Renewable energy storage solutions
By Drs. Robert & Sonia Vogl
President and Vice President, Illinois Renewable Energy Association
One of the challenges facing the renewable energy industry is that electrical production from wind and solar installations is intermittent and does not always match the grid demand.
Some initial solutions to the mismatch between renewable energy production and consumption have taken the form of having highly dispersed wind and solar installations, grid expansion to distribute electricity to other markets, and having customers agree to shift some of their consumption away from times of high demand. Other approaches include improving battery storage techniques to lower their cost and reliability.
The new Tesla gigafactory targeted at producing batteries for electric cars could improve the economics of using batteries to store electricity from renewable energy sources.
In State of the Art Electricity Storage Systems, Auer and Keil discuss the various potential storage systems envisioned for Germany to accommodate increasing levels of electricity produced from solar and wind sources.
Germany expects short-term power storage needs of a few minutes to a few days to at least double by 2025. The authors believe the demand can be met by existing strategies along with adding pumped and compressed air storage and storage power stations.
By 2040, increased renewable production is expected to require systems that can store energy from several weeks to months at a time. A storage potential being explored is using several levels of abandoned coal mines to store water. The stored water would be allowed to flow from the higher mine levels to lower levels and generate electricity from the flow. When surplus electricity is available, the water is pumped back up to the higher level to be used again as needed. Major challenges include finding suitable sites along with an adequate supply of water. Such an approach would rely on existing technologies and skills, and would avoid the limits of suitable above ground sites.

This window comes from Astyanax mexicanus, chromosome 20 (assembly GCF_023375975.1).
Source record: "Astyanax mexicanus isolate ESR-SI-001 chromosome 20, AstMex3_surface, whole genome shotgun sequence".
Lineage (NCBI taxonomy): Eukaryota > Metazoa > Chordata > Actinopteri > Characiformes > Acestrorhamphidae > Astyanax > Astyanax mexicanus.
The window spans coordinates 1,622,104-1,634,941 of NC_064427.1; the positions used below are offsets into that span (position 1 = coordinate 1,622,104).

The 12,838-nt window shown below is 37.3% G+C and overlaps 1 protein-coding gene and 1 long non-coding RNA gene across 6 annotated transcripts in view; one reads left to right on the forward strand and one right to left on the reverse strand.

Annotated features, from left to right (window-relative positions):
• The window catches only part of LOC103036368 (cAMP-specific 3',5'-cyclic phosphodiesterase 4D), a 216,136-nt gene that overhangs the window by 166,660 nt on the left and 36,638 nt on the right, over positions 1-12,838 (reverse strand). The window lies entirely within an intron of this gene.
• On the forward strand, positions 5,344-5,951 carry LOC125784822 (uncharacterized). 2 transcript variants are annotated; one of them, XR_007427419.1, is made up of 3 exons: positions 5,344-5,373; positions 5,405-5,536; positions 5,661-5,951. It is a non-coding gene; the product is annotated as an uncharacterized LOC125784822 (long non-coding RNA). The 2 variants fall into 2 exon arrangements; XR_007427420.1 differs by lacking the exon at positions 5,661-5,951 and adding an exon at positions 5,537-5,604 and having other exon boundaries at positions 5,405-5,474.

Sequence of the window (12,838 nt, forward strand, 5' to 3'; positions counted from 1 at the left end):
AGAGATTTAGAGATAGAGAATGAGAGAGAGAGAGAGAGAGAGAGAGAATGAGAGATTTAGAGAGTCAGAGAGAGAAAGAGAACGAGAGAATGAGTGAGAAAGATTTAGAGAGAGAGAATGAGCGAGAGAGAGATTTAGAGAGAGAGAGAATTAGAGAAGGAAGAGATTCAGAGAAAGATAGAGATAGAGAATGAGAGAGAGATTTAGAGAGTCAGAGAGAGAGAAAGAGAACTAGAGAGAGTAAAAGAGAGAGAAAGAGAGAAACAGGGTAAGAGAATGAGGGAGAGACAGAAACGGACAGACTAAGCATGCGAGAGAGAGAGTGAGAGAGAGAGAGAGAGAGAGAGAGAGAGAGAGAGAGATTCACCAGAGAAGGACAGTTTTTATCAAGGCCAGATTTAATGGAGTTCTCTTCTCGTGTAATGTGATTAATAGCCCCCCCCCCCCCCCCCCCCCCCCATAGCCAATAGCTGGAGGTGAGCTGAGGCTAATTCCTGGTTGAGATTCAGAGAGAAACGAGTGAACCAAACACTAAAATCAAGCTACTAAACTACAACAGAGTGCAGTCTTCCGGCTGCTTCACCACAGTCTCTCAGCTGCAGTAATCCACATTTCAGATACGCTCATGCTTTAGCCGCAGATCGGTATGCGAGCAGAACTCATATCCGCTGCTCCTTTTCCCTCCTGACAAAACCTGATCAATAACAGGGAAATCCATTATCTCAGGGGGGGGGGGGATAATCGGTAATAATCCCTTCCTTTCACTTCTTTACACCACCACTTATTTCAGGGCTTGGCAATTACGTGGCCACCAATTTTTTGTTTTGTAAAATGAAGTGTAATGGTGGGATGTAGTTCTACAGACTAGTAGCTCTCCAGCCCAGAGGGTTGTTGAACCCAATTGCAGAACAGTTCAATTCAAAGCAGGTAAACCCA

Hydrogen and methane storage systems can be created to meet the demand. Existing technologies can convert electricity to gas for later consumption. Water can be electrolyzed to produce oxygen and hydrogen. A small amount of hydrogen can be injected into the natural gas grid or used in natural gas vehicles. A mixture of 15 percent hydrogen in natural gas has been used to create hythane, used as a vehicle fuel. Methane, which can be used in the natural gas grid, could be produced from hydrogen combined with carbon dioxide or from wood gas or a biogas plant.
Using renewable energy, a plant in Wertle, Germany, has produced methane from carbon dioxide waste from a biogas plant, which customers can then use in a compressed natural gas car produced by Audi.
Through power storage, grid expansions can be minimized or delayed. The storage systems could eventually break the existing challenge of providing electricity from renewable energy sources to meet electrical demand.
If gas storage becomes the system of choice, it can unite the electric grid with the natural gas grid.
The Germans are confident the storage problem can be solved using existing technology and skills. While the U.S. seems more focused on battery storage and electric vehicles, between the two approaches, solutions do exist. With the proper investment and political will, we can solve the problem as well.
Drs. Robert and Sonia Vogl are founders and officers of the Illinois Renewable Energy Association (IREA) and coordinate the annual Renewable Energy and Sustainable Lifestyle Fair. E-mail firstname.lastname@example.org.
From the Sept. 24-30, 2014, issue